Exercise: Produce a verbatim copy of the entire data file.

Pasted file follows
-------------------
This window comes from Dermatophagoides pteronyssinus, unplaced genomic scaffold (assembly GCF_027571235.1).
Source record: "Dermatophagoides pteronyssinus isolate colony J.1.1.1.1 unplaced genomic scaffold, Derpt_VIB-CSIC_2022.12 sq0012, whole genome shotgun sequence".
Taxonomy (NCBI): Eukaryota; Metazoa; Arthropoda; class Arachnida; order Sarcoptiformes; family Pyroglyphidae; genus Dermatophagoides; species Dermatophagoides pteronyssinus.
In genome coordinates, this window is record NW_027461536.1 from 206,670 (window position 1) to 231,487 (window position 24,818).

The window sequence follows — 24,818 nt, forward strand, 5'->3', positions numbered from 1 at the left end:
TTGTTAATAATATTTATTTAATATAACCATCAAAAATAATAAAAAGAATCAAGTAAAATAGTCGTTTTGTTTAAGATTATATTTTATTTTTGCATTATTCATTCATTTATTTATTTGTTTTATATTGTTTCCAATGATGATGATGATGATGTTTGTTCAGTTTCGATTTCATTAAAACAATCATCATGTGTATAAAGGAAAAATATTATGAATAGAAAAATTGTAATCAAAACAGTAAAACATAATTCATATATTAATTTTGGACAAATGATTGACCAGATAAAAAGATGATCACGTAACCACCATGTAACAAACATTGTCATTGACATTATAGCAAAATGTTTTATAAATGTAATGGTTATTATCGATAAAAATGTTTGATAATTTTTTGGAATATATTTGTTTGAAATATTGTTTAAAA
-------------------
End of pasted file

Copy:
This window comes from Dermatophagoides pteronyssinus, unplaced genomic scaffold (assembly GCF_027571235.1).
Source record: "Dermatophagoides pteronyssinus isolate colony J.1.1.1.1 unplaced genomic scaffold, Derpt_VIB-CSIC_2022.12 sq0012, whole genome shotgun sequence".
Taxonomy (NCBI): Eukaryota; Metazoa; Arthropoda; class Arachnida; order Sarcoptiformes; family Pyroglyphidae; genus Dermatophagoides; species Dermatophagoides pteronyssinus.
In genome coordinates, this window is record NW_027461536.1 from 206,670 (window position 1) to 231,487 (window position 24,818).

The window sequence follows — 24,818 nt, forward strand, 5'->3', positions numbered from 1 at the left end:
TTGTTAATAATATTTATTTAATATAACCATCAAAAATAATAAAAAGAATCAAGTAAAATAGTCGTTTTGTTTAAGATTATATTTTATTTTTGCATTATTCATTCATTTATTTATTTGTTTTATATTGTTTCCAATGATGATGATGATGATGTTTGTTCAGTTTCGATTTCATTAAAACAATCATCATGTGTATAAAGGAAAAATATTATGAATAGAAAAATTGTAATCAAAACAGTAAAACATAATTCATATATTAATTTTGGACAAATGATTGACCAGATAAAAAGATGATCACGTAACCACCATGTAACAAACATTGTCATTGACATTATAGCAAAATGTTTTATAAATGTAATGGTTATTATCGATAAAAATGTTTGATAATTTTTTGGAATATATTTGTTTGAAATATTGTTTAAAA